Anyway, what better way to cheer myself up than to buy some new running shoes? I initially tried running in the shoes I used for the Ironman - some Pumas which are relatively stiff and padded - but they felt too narrow and I'm not sure that they provide any useful support. So I ran down to the shop in Madrid to try on some Merrell Trail Gloves with my youngest son in tow (for whom I bought some cute toe socks to go with his Vibrams). I like the very wide toe box but I could hear the podiatrist saying that they were too flexible and I needed something with more support. I figured that if it comes to having to use orthotics again, I can at least put them in these shoes as they resemble a conventional running shoe. Let's hope it doesn't come to that. It may be the anti-inflammatory pills I have been taking or it may be that the shoes were better padded and allowed the impact to spread over a wider area, but I didn't experience any pain or numbness in my toes. I did, however, do something fairly stupid. As they were called Gloves and felt so comfortable, I decided to run without socks. What was I thinking? After a few kilometers I felt hot spots on the tops of my feet and, looking down, I could see the crimson patches spreading. By the time I got home it looked as though I had stigmata.

UPDATE (18/5/2015): It's now over a year since I first noticed that sharp pain between my toes as if I had a stone in my shoe. Since then, it's more or less disappeared from the right foot only to appear almost the next day in an identical fashion in the left; now it seems to have all but vanished in both feet. (By the way, that rules out the link with the bunion.) If I just happen to land on a sharp stone, then it still feels as though I have trodden on a sharp stone (duh) but, of course, it hurts a lot more than it would otherwise have done.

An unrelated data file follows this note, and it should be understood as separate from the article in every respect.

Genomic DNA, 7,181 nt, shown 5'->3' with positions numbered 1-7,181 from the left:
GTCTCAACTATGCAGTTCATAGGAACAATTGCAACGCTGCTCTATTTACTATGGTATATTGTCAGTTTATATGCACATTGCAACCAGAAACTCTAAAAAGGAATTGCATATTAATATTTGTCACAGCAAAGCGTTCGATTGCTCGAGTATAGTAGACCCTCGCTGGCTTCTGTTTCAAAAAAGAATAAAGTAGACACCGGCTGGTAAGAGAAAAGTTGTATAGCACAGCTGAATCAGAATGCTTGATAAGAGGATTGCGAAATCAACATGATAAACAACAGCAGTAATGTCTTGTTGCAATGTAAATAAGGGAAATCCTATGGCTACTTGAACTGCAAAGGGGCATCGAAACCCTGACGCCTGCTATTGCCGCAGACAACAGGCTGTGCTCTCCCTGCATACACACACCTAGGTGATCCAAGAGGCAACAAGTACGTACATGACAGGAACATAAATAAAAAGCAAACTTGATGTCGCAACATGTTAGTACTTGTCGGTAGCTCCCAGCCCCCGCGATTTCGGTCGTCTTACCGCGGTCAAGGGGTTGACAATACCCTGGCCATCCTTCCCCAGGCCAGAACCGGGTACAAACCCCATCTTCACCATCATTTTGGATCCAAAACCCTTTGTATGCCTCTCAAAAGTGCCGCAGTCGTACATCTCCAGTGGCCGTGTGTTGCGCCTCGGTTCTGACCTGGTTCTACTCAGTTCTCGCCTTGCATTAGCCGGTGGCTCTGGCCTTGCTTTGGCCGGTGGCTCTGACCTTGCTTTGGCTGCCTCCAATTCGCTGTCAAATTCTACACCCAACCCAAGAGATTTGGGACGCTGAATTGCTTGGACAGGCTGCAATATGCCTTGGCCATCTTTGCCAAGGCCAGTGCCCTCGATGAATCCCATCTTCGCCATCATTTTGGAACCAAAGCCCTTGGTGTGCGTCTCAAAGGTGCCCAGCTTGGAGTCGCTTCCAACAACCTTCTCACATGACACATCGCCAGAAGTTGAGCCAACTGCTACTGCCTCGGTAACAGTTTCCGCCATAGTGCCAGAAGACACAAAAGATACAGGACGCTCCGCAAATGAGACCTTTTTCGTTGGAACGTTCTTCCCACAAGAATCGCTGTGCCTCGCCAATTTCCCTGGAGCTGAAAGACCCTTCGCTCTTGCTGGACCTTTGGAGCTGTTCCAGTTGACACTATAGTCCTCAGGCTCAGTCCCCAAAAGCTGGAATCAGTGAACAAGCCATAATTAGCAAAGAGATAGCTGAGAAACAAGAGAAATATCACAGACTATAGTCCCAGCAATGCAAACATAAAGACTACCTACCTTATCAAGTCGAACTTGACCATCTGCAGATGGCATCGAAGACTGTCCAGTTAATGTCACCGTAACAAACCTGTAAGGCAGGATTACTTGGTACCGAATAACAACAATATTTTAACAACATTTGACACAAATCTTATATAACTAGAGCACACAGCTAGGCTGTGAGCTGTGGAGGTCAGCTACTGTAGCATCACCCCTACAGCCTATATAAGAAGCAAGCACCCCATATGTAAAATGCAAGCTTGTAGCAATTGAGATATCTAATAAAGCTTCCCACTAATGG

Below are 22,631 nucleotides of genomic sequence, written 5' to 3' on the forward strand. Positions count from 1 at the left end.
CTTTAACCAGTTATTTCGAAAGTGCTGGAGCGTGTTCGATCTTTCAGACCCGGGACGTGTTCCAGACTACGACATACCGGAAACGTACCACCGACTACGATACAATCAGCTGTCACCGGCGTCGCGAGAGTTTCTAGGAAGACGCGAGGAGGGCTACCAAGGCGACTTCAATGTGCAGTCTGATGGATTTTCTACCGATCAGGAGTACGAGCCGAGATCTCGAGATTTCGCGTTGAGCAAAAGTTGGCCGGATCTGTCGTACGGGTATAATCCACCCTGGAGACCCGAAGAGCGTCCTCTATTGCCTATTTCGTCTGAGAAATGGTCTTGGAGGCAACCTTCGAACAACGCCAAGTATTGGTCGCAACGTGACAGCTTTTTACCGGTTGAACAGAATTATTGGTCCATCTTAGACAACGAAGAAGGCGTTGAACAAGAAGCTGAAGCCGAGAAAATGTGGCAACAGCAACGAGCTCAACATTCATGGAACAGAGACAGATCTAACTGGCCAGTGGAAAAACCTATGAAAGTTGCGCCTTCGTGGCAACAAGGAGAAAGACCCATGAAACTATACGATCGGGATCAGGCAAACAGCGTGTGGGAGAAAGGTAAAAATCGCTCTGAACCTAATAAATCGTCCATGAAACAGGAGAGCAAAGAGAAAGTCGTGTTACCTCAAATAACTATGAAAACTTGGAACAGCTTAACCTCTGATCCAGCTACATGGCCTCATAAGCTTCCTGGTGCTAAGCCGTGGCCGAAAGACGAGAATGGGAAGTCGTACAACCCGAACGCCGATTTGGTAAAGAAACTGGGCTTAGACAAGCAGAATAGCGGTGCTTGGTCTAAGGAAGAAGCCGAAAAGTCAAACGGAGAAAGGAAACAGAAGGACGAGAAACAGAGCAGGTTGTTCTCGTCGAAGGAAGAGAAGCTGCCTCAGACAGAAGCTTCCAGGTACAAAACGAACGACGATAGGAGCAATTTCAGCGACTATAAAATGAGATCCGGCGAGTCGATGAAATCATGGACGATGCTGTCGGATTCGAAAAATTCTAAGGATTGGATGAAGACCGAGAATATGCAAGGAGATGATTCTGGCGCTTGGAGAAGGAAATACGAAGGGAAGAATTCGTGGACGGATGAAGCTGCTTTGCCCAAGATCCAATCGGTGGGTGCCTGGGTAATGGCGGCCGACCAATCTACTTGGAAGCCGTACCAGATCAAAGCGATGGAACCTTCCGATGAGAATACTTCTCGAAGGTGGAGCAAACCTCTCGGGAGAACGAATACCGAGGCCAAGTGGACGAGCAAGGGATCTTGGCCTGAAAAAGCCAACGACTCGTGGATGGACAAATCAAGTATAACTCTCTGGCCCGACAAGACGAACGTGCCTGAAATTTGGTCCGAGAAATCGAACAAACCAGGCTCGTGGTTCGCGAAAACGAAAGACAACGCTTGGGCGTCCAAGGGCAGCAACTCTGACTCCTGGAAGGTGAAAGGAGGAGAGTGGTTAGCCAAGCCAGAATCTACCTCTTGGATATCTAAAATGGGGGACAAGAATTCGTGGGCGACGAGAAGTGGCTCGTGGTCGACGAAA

I've continued with my Merrell Trail Gloves which still give me problems with blisters, especially when they update the "version", meaning that I have to get used to them all over again. At least the Trail Glove 3 seems a bit more sturdy than its predecessor, of which I have already worn out two pairs. I also decided to go for a much bigger size than I strictly need, in order to give my toes ample wiggle room; this doesn't help with the blisters much either but after recently having seen a YouTube video explaining what those mysterious extra holes for lacing are for, I have seen a great improvement there too.

I've also taken my training (and my ambition) down a notch or two, which hasn't been easy to handle. But the biggest change has been a mental one after reading a post on LetsRun from fellow sufferers of Morton's Neuroma. It seems as though many people just "run through the pain" and have continued to do so for years without problems (so I can forget about those scare stories of people having their nerves removed). Although it's probably never a good idea to follow second hand advice from a Doctor's analysis of another patient, one person said that his Doctor had told him that the "pain hurts you, not it" if that makes sense. So it's just something I'll have to keep an eye on but for now I just try to avoid stony trails... and probably my beloved Vibram Five Fingers too for the time being.

1 comment: